The fit of distributions was comparatively assessed based on RMSE and the results of Cramer von Mieses (C-M) and Kolmogorov-Smirnov (K-S) goodness of fit tests. (It turned out that all considered distributions passed the criteria set in these two tests, for the significance level α = 0.05). The aim was not to formally select the “best” distribution, but to compare the ability of the selected theoretical distributions to fit to MOE and MOR series for different loading rates.

The relative values of test statistics were calculated to facilitate the comparison of theoretical models. In all three tests, a lower value of test statistics meant better fit of the theoretical model to the empirical distribution, *i.e.*, the best-fit distribution for each test would be the one with the lowest value of test statistics. The relative value of test statistics of the *i-*th distribution (*TS _{ i, rel}*) was calculated for each test as the ratio of the lowest value of test statistics (

*minTS*) and test statistics for a given distribution (

*TS*):

_{ i}*TS _{i}, rel = minTS / TS_{i} *(1)

The* TS _{i, rel }*= 1 would be obtained for the distribution with the best result, and for all others it would be lower than 1. Figure 6 (a, b, c) shows a comparison of selected theoretical distributions for MOE, and Fig. 6 (d, e, f) for MOR at all three loading rates.

According to the test results, GEV performed best for both MOE and MOR, for all three loading rates. The second-best ranked distribution was W3. This distribution performed slightly worse only for MOE1 and MOR10. Such consistent results were not obtained for the other considered theoretical models, neither for MOE nor for MOR. The normal distribution achieved the best result for MOE1, and it proved to be good for the other two series with low asymmetry – MOE10 and MOR1. The fit of two-parameter Weibull distribution to the sample data was comparable to the fit of three-parameter Weibull distribution only for MOR10. The test results were in agreement with the statements about the properties of the empirical series that were made based on the analysis of L-moment diagrams. Theoretical curves for the best ranked distributions, GEV and W3, were the lowest in the *LC _{s} vs. LC_{k}* diagrams,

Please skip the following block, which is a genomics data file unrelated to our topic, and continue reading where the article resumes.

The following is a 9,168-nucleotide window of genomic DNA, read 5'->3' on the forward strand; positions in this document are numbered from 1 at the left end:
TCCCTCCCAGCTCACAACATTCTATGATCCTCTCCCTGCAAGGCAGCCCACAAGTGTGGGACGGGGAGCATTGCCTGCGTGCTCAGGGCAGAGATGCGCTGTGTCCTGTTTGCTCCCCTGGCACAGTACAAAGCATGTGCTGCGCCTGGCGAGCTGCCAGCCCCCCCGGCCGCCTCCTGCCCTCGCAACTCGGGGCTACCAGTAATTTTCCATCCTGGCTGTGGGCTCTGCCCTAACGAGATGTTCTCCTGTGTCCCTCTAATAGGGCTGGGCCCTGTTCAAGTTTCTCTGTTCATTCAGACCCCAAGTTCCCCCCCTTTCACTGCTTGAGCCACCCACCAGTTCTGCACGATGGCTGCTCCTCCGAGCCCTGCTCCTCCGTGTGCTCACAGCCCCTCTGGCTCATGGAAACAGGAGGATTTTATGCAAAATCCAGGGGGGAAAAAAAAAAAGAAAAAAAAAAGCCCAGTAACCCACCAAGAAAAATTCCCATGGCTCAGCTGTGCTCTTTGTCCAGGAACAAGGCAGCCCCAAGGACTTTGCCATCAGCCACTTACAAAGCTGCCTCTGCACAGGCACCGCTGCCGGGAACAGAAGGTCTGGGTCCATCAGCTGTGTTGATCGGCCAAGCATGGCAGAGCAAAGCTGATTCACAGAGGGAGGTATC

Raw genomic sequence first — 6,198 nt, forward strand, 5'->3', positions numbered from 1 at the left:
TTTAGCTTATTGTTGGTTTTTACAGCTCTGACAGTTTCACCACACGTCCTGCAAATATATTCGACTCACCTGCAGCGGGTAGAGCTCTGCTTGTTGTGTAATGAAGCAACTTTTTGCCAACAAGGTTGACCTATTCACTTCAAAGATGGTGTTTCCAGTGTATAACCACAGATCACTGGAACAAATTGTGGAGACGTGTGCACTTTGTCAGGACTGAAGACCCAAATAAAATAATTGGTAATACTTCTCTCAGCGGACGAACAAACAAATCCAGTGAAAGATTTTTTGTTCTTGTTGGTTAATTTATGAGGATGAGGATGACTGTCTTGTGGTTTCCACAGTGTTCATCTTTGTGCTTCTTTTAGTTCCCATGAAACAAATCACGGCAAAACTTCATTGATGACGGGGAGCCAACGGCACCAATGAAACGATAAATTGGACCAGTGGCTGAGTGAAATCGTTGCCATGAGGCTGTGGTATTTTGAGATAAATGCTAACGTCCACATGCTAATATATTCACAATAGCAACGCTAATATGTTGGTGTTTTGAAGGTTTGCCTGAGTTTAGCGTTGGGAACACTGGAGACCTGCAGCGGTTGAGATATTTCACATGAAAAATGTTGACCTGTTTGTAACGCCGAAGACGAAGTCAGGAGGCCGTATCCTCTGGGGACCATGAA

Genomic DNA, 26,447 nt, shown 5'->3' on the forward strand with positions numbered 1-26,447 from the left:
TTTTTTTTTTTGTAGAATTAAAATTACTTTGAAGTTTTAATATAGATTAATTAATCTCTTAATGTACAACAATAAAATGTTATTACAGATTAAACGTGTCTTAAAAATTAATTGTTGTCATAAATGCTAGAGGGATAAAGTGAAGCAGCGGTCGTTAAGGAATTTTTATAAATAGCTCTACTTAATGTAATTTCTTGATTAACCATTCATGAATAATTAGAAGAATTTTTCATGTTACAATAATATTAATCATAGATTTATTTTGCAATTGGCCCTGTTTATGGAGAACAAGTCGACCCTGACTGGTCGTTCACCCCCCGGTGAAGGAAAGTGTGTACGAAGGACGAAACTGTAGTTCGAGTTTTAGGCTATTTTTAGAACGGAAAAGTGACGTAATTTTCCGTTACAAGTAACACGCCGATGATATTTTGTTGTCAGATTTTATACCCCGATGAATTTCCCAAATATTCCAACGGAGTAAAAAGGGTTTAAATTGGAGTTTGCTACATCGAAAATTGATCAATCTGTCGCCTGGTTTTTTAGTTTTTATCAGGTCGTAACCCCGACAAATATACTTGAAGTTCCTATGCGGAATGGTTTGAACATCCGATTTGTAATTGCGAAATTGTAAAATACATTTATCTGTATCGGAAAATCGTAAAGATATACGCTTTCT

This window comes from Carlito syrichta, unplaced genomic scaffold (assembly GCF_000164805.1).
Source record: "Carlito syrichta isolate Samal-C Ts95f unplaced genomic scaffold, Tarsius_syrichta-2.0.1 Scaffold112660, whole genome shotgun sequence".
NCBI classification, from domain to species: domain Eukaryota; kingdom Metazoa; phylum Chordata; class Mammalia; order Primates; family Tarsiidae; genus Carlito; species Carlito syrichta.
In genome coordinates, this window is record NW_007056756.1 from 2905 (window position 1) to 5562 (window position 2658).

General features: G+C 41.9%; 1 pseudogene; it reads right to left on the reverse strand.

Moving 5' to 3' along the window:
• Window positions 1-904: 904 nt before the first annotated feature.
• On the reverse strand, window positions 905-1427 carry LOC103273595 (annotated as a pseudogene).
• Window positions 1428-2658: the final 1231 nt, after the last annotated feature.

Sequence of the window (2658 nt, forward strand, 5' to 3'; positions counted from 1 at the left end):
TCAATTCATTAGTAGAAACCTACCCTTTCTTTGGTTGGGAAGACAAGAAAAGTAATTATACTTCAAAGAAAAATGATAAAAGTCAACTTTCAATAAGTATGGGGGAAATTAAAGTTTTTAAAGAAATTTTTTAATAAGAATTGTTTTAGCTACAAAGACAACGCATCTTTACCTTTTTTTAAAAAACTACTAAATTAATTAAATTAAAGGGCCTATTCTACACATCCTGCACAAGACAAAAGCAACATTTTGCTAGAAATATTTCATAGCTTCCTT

*i.e.*, these distributions had the lowest LC

_{k}(Figs. 4b and 5b). For those series that had a low asymmetry coefficient, the normal distribution also showed good results, and for the series MOE1 and MOR1, LC

_{k}was the closest to the one for the normal distribution.

**Fig. 6.** Relative values of test statistics, *TS _{i, rel}*, for MOE (a, b, c) and for MOR (d, e, f)

According to the L-moment diagrams, it is predicted that the basic problem in modeling MOE and MOR will be that the LC_{k} of empirical distributions is lower than the LCk of the theoretical ones,* i.e.*, the fact that empirical distributions have the so-called “shorter tails” and that they are underdispersed compared to all considered theoretical distributions. Probability plots (Figs. 7 and 8) show the changes in the properties of the empirical distributions of MOE and MOR with a change in the loading rate, as well as the ability of selected theoretical models to adapt to those changes.

**Fig. 7.** Probability plots for empirical and candidate theoretical distributions for three loading rates – MOE

The probability plots clearly show that the shape of the empirical distribution very much depends on the loading rate (normal probability paper was used due to the comparison of several models). Figure 7 shows probability diagrams for MOE, for three loading rates. The empirical series and three fitted theoretical distributions, GEV, W3, and N, are shown for each loading rate. Due to the low values of* LCk* and *Ck* the empirical distributions for MOE had the shape of a slanted letter “S”, and with an increasing loading rate it became more pronounced (*i.e.*, distributions have shorter “tails”). As far as MOR was concerned, (Fig. 8) MOR3 had a more pronounced “S” shape, and the problem with the MOR10 series was that it had two fairly clearly separated groups of data. The highest loading rate (10 mm/min) produced distorted empirical MOE and MOR series, and this is a fact that needs further attention.